Then, when the whole managerial economy collapsed, the managers and technocrats lost faith in markets. But they did not lose faith in themselves, and now they want us to entrust even more of the economy to them.
As if on cue, Jim Wallis writes in a recent public letter:
This week at the World Economic Forum in Davos, Switzerland, we are looking to the future and asking “what now?” At a Saturday session — “The Moral Economy: From Social Contract to Social Covenant” — a document will kick off a year-long global conversation about a new “social covenant” between citizens, governments, and businesses.
Why dispense with the yeomen-like “contract” language in favor of a new “social covenant”? Wallis explains that “in the past 20 years, the world has witnessed the death of social contracts. We have seen a massive breakdown in trust between citizens, their economies, and their governments…. Former assumptions and shared notions about fairness, agreements, reciprocity, mutual benefits, social values, and expected futures have all but disappeared. The collapse of financial systems and the resulting economic crisis not only have caused instability, insecurity, and human pain; they have also generated a growing disbelief and fundamental distrust in the way things operate and how decisions are made.” (more…)
I recently asked the question at Ethika Politika, “Which Capitalism?” (also the title of my article), and I followed it up with a related question here regarding the relationship between distributism and capitalism (is the former a form of the latter?). In addition, Jordan Ballor reflected last week on the different orientation of definitions of capitalism and socialism, observing, “One definition [i.e. capitalism] is focused on structure, the other [i.e. socialism] is connected with moral ideals.”
Google Chairman Eric Schmidt defended the company’s practices [of taking certain tax exemptions], saying:
We pay lots of taxes; we pay them in the legally prescribed ways…. I am very proud of the structure that we set up. We did it based on the incentives that the governments offered us to operate.
So far so good. He didn’t make the rules that privilege his firm, but he will avail himself of these privileges when offered. I can sympathize. I oppose the mortgage interest deduction but still take it every April. Schmidt’s next statement, however, is about as far from the mark as one can get:
It’s called capitalism…. We are proudly capitalistic. I’m not confused about this.
A quick lesson for Mr. Schmidt: genuine capitalism is about competing on a level playing field for customer dollars. If you offer a superior product or service, customers will reward you by voluntarily parting with their money in exchange for what you offer. (more…)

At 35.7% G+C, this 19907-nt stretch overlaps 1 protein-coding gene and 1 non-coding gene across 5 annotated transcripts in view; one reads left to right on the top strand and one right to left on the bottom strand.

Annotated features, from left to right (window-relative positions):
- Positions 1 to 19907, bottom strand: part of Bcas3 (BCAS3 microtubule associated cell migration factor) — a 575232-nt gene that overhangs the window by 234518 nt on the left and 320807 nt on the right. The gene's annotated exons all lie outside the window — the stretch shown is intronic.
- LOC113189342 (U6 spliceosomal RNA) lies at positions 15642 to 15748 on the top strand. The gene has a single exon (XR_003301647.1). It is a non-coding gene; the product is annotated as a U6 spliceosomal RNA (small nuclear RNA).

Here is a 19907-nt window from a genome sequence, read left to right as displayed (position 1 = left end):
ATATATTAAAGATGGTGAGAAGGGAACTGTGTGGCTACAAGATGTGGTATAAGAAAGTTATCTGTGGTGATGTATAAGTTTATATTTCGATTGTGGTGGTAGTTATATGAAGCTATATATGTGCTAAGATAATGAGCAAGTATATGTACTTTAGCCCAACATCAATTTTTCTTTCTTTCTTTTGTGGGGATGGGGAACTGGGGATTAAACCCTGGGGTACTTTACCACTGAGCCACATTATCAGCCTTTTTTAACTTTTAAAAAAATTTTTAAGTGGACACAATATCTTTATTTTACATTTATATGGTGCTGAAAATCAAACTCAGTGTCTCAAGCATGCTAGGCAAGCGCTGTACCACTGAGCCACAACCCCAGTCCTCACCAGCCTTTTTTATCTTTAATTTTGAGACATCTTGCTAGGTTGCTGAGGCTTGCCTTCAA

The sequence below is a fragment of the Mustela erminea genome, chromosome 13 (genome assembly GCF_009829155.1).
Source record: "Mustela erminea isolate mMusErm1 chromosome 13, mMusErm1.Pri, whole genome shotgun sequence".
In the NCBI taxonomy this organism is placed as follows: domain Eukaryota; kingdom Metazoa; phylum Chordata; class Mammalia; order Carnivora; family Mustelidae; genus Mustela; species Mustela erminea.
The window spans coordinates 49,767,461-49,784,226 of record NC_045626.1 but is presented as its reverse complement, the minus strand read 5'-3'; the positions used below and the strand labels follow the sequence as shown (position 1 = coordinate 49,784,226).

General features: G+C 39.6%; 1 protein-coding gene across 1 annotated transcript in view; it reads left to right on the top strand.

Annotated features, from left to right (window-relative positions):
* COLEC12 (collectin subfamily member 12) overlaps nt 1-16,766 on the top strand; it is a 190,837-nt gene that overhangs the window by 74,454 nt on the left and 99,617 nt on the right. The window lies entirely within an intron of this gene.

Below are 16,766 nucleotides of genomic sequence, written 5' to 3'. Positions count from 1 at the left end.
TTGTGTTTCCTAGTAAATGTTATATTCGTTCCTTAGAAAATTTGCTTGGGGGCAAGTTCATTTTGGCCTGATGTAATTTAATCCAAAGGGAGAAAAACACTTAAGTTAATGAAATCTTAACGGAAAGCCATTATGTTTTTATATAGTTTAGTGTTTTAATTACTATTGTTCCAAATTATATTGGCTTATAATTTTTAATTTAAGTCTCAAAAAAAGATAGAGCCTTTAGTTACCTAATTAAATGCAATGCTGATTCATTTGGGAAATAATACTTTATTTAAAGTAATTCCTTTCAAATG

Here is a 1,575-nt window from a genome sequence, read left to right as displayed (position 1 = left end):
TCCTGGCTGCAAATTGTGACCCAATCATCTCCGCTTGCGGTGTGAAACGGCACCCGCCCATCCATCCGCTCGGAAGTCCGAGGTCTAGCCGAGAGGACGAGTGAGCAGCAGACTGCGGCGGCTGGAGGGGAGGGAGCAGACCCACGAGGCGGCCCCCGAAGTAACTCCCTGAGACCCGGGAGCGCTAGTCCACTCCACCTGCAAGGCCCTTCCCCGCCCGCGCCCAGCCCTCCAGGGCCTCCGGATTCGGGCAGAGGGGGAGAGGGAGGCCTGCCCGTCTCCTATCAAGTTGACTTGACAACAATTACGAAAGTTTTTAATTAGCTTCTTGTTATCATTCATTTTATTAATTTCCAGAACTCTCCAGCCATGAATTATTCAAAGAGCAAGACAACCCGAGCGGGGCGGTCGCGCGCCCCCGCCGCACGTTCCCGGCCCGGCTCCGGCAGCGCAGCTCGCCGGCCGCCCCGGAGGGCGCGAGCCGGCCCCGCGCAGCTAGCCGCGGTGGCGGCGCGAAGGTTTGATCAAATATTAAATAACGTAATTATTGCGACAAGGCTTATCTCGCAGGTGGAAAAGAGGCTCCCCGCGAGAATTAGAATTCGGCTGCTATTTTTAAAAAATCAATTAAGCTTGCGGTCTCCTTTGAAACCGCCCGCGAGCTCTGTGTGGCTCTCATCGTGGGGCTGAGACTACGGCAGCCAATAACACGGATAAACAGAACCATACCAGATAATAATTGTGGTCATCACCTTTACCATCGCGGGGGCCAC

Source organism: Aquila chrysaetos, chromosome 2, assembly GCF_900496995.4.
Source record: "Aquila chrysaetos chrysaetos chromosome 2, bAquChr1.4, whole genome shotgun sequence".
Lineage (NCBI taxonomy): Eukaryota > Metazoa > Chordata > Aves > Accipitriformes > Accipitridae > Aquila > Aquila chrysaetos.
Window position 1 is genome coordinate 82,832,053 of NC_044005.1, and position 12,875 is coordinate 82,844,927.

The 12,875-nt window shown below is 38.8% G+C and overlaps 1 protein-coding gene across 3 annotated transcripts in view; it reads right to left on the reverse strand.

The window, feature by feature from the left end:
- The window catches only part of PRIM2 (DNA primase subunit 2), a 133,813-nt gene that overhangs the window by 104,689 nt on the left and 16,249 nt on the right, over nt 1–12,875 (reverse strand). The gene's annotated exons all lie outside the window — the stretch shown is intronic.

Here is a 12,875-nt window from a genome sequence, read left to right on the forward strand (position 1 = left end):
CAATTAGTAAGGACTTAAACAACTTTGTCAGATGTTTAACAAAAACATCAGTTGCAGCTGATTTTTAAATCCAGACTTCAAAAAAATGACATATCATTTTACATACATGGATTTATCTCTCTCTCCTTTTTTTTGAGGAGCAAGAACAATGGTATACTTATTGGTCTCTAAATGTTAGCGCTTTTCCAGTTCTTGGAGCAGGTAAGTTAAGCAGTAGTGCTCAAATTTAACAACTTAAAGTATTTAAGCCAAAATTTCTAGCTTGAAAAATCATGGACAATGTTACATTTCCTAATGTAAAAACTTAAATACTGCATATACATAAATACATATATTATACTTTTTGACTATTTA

Speaking at a conference at Bethel College, Acton’s Director of Media, Michael Miller, told the audience that while good intentions are necessary in the fight against poverty, they simply aren’t enough. Miller spoke directly on the topic of foreign aid to developing nations:
Western countries providing financial aid to developing nations seems to make sense, but there is no correlation between the extent of aid and economic progress in those countries, Miller said.
Much of the aid goes to foreign governments and helps subsidize corruption, Miller said. “It’s not actually going to the people,” he said, referring to that system as “crony capitalism.”
And some of the aid goes to subsidize Western companies, which enter poor nations and provide goods or services instead of promoting the ability of residents to establish their own businesses, he said.
“People are saying, ‘We don’t want any more aid. Stop helping us,’ ” Miller said.
Miller, leader of the PovertyCure initiative, noted that free markets offer the best hope for developing nations and their economies. Allowing the people in the developing world to take responsibility for their own economic progress shifts the focus from foreign aid to local businesses, creating sustainable jobs.
Read “Speaker questions providing aid to poor around the world” in the South Bend Tribune.
Back in February I argued that since bias is inherent in institutions we should encourage the government to be biased toward entrepreneurship and away from corporatism. The result of such a bias would be to favor newer—and presumably smaller—businesses over more established—and presumably larger—ones, thereby reducing the levels of regulatory capture and crony capitalism (at least in theory).
An implicit assumption in my post was that we should value small businesses. But Veronique de Rugy had made a compelling case against “America’s Small-Business Fetish” that has caused me to modify my position:
Why is Louisiana the world’s prison capital? Are the residents of the Bayou State more criminal than other people around the world? Is the state’s law enforcement exceptionally skilled at catching bad guys? Or could the inflated prison population be, at least in part, the result of the perverse economic incentives of crony capitalism?